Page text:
Networking is hot. Business schools offer classes that teach students how to network. Many of the hottest start-ups are built around the concept. But how many of us really understand how to build a network?
First of all, let me clear up the most common misconception about networking. It is not something you do to just to find a job or solicit clients. It is something you do to build lasting relationships that provide value to you for many years. People with who you conduct one-time transactions or exchange only financial resources provide you with temporary benefits. You meet them with a goal in mind and every interaction you have with them is intended to help you reach that goal. If you cannot achieve that goal, you typically stop communicating with them.
In contrast, “true” networking is the process by which you form relationships with people you can go to for support, advice, information (especially information that is unique and not easily available to others), specialized expertise, and/or creative inspiration. You may have some people in your network that provide you with all of these benefits and consider them to be your closest contacts. You may also have people in your network that provide you with only one of these benefits and you do not consider them to be very close to you. Research says that you should have both of these types of people in your network. Moreover, you should also have a diverse group of people in your network. The benefits of having such a network are that you get access to unique information, diverse skill sets that allow you to go beyond your own capabilities, and access to resources that you can leverage. Put simply, the power of networks is that, if done right, it can increase your effectiveness as a leader because it gives you access to information, skills and resources that would be much harder – if not impossible – to obtain by yourself.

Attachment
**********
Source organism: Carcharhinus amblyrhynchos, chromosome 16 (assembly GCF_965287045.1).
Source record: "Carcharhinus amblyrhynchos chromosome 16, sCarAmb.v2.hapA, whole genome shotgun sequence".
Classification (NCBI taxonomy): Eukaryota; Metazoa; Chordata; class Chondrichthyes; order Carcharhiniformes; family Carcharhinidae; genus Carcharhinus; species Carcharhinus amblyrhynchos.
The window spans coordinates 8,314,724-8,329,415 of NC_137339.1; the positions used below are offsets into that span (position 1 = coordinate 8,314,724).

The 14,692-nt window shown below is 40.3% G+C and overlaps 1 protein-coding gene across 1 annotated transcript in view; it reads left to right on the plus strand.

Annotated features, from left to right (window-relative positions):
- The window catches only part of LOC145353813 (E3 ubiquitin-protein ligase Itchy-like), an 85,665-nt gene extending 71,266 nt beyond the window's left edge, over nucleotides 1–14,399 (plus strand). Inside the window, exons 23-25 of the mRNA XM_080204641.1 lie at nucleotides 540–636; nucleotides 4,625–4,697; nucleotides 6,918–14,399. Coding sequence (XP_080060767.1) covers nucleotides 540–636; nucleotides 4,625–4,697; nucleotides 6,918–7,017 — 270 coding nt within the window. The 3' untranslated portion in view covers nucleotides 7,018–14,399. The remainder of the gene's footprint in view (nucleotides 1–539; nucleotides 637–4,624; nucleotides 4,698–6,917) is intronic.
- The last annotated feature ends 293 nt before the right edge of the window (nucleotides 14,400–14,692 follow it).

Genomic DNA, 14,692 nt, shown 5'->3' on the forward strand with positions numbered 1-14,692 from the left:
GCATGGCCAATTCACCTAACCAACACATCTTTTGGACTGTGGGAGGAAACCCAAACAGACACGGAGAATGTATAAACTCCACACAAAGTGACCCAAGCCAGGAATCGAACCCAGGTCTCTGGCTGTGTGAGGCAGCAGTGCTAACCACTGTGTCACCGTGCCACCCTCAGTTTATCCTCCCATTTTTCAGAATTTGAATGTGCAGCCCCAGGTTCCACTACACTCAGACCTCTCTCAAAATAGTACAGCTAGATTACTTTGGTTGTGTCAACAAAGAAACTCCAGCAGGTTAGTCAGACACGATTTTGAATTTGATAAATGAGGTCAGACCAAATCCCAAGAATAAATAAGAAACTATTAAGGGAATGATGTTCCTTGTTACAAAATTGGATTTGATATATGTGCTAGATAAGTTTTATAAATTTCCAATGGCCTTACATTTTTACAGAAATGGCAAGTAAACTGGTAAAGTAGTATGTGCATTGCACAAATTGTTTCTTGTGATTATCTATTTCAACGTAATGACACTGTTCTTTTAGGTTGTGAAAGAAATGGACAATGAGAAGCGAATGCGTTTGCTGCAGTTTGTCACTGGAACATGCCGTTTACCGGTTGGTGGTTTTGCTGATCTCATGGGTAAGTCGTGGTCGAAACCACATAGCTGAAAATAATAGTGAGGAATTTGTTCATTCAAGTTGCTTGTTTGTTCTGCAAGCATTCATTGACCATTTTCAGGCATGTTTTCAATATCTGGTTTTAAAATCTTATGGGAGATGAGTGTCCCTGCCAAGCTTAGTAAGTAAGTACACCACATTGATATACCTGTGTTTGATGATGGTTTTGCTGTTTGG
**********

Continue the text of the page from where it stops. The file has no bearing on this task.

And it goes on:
So how do you build such a network? Here are some guidelines:
1. Be genuine. Do not seek to form a relationship with someone with a certain goal in mind. While there is nothing wrong with wanting to meet a certain person, you should focus on simply forming a relationship with that person. If you focus on what you can gain from the relationship, it is likely to be nothing more than a transactional relationship.
2. Follow the norms of reciprocity. If someone does something that benefits you, you should always return the favor. Not only should always give back as much as you get, you should give before you’re asked. The key is to reciprocate in a way that the other person will value. Since this varies for each person, the best way to learn how to reciprocate is to think about the interests of the whole person. For example, if a co-worker has done something to help you at work, you do not have to return the favor by doing something to help her at work. Instead, you can reciprocate by getting her some red velvet cupcakes because you know how much she loves chocolate or by letting her know that her favorite musician is coming to town and tickets happen to be going on sale in a few days.
3. Participate in shared activities. A shared activity is anything that allows you to come together with a diverse group of people – all of whom are working towards a common goal. For example, you can join a sports team, participate in a voluntary association, or be part of a cross-functional team at work. The best shared activities are those where the participants are dependent on each other, passionate about the activity, and have something at stake (“How to Build Your Network”, by Uzzi and Dunlap, Harvard Business Review, 2005).
4. Be pro-active. Take advantage of opportunities to expand and diversify your network. While this may require stepping out of your comfort zone, you can make it easier by asking your close network contacts for help. For example, instead of going to a social event by yourself, you can go with some of your close friends. This may make you more comfortable because you always have a “safety net” – if you try meeting new people and do not click with anybody, you can always go back to talking to your friends. You can also ask your close network contacts to introduce you to others in their network.
5. Perform network maintenance. Building your network is just half the story – you also have to maintain it. Make sure to set time for activities that allow you to keep in touch with people in your network. If possible, face-to-face activities are best. But this may not always be possible for a variety of reasons. If this is the case, then you can reach out by talking on the phone, sending birthday cards/gifts, writing emails, etc. This is where sites like Facebook can be useful. They allow you to send short messages to people in your network with minimal effort. You can wish someone a happy birthday or comment on their status updates.
Networking is a long-term investment. It takes considerable effort to build and maintain your network. But, if done well, the benefits to your life and your career are substantial.
Dr. Atul Teckchandani
CSUF Entrepreneurship Professor